Radiation Physics Specialist:
I’m responsible for the Canadian Nuclear Safety Commission (CNSC) calibration laboratory. We calibrate the radiation survey meters to make sure they take accurate measurements when used by CNSC inspectors in the field to verify licensee’s radiation limits. I am also the “go to” expert for questions about the survey meters.
Radiation Safety Officer:
Every nuclear facility in Canada must have a licence issued by the CNSC—even the CNSC laboratory! As part of the licence that lets us use radioisotopes (nuclear substances) in our lab, we need to have a Radiation Safety Officer (also known as an “RSO”). As the lab’s RSO, I’m responsible for managing and controlling the licensed activities at the lab and making sure we have a strong radiation protection program in place.
What is a typical day like for you?
My work is different every day! Some days, I’m in the calibration lab doing hands-on scientific work, like improving the calibration process or working on Monte Carlo simulations. (A Monte Carlo simulator is a software that allows us to track radiation in a virtual world. For example, we use it to predict the thickness of shielding required to reduce the radiation exposure to an operator before we build or modify the real thing.) And about eight times a year, I teach a course about radiation instrumentation.
Other days are a bit less exciting; filling out paperwork and reviewing calibration or safety procedures to make sure they are up-to-date and as strong as possible. I also take inventory of our radioisotopes.
What is the most enjoyable part of your job?
I love the variety of tasks I have and that all days are different. I also really enjoy having a flexible work schedule.
What is the least enjoyable part of your job?
I don’t love the administration and paperwork (filling out timesheets, expense claims and other sorts of forms).
Explain the path you took to get to this job (education, internships, etc.).
I completed a Bachelor of Science in physics at the University of Moncton and a Master of Science in medical radiation physics at McGill, where I also worked towards a PhD in physics. After that, I did a post-doctoral fellowship at the University of Sherbrooke, specializing in medical imaging.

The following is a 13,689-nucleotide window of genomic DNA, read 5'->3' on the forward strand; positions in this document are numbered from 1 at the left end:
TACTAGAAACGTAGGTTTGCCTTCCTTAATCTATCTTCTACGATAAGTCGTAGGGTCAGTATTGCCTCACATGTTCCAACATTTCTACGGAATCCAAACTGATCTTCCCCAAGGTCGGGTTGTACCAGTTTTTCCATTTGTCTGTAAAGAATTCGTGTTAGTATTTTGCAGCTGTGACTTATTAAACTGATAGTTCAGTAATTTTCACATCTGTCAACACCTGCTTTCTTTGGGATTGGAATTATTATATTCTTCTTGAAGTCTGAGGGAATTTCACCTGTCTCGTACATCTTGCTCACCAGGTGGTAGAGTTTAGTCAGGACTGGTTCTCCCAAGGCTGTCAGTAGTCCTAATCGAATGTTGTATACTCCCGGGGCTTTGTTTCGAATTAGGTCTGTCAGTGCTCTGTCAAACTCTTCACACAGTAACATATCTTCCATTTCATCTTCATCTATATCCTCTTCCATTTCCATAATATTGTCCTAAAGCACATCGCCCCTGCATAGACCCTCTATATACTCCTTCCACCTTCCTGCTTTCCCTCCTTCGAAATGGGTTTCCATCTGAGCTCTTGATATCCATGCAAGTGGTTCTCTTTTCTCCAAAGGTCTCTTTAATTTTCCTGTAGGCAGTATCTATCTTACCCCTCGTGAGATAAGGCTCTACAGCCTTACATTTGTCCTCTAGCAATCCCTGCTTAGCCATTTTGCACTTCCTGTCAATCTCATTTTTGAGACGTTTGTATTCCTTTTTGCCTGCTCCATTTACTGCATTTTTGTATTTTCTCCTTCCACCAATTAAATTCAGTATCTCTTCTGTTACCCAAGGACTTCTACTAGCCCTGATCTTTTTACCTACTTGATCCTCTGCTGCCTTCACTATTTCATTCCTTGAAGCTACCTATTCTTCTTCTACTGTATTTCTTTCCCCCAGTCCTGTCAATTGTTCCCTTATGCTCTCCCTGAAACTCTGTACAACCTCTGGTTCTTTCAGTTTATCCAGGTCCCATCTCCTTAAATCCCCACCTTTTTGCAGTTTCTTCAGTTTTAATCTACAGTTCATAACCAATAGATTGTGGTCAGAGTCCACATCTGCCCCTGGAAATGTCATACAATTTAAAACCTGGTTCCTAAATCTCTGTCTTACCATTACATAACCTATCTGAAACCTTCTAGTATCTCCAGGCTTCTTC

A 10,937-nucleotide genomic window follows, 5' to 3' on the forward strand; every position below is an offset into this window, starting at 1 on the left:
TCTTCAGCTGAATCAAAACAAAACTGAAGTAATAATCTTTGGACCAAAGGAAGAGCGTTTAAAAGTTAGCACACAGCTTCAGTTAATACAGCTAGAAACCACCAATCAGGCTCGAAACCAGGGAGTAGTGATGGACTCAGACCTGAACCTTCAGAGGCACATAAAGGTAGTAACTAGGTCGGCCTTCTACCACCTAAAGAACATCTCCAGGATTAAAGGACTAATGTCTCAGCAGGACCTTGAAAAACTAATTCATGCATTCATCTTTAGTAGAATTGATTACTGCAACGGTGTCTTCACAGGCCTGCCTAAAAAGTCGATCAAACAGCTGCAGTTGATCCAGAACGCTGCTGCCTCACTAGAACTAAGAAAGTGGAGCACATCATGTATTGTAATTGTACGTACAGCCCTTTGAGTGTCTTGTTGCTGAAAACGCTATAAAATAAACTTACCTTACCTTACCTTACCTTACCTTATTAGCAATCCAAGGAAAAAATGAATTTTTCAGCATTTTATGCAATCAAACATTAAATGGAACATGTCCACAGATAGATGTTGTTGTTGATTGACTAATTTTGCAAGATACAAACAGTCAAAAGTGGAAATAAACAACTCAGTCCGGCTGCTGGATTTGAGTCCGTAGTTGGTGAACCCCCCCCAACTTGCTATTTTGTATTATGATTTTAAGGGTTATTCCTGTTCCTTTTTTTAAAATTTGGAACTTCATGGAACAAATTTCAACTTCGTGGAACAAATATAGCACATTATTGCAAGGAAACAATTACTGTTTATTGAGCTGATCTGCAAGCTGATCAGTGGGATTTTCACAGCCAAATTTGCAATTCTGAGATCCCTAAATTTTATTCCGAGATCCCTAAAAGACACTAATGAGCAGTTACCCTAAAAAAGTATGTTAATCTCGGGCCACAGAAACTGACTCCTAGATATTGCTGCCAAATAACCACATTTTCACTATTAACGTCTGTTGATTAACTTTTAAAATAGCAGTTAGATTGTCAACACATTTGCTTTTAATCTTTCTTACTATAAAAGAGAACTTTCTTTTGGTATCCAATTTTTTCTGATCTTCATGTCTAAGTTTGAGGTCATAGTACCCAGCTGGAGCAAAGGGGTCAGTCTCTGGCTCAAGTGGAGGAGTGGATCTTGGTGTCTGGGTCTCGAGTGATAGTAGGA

Who or what was the greatest influence that set you on this path?
My early interests in both medicine and physics made a career in radiation physics really appealing to me.
What advice would you give others seeking a similar job?
I would suggest people looking at a career in radiation physics map out their educational path. In hindsight, I may have spent a little less time in school; a Master’s degree in physics or medical radiation would have been enough.
How does your job make a difference?
As RSO, my job improves the safety of the people around me. In my work as a Radiation Physics Specialist, making sure survey meters are properly calibrated means CNSC inspectors can be more confident that the instruments are accurate when they use them. Accurate instruments help inspectors ensure that nuclear facilities licensed by CNSC are carrying out activities in a way that protects Canadians and the environment.
How do you use science and math in your job?
I use them all the time! My job is based on scientific and mathematical information. I need science to know about how radiation interacts with matter, and to understand how survey meters work and why they respond how they do. If two meters show different readings for the same thing, I need to be able to know why and explain it. I also use math in many ways; for example, to calculate the efficiency of contamination meters and the minimum amount of radioactivity they can detect.
Is there one course you wish you had taken in high school but didn’t? Why?
Not in high school, but in university I would have liked to do a course on organic chemistry. It seemed cool, but because it wasn’t really related to what I was studying, I didn’t take it.
What makes this job right for you?
This job really suits my lifestyle and allows me to have a good balance between work and my family. Most of the time, I don’t need to work overtime, which is important when you have children doing a lot of hockey and gymnastics!
What's the most bizarre or silliest thing you’ve ever done in this job?
Before coming to the CNSC, I worked in Health Canada's X-ray and mammography section as a medical physicist. Part of my job was to respond to questions from the public. One day an international caller asked why radiotechnologists (the people who operate medical X-ray equipment) in their country must drink at least one glass of milk in the morning before going to work. After scouring the regulations and all possible information, I came up empty-handed. Since there is no scientific evidence that milk protects from radiation, this "milk" policy remains a mystery to me to this day!
What activities do you like to do outside of work?
I really like to play hockey.
You just won $10 million! What’s the first thing you’d do?
I’d probably start my own company in something related to science. I have some ideas…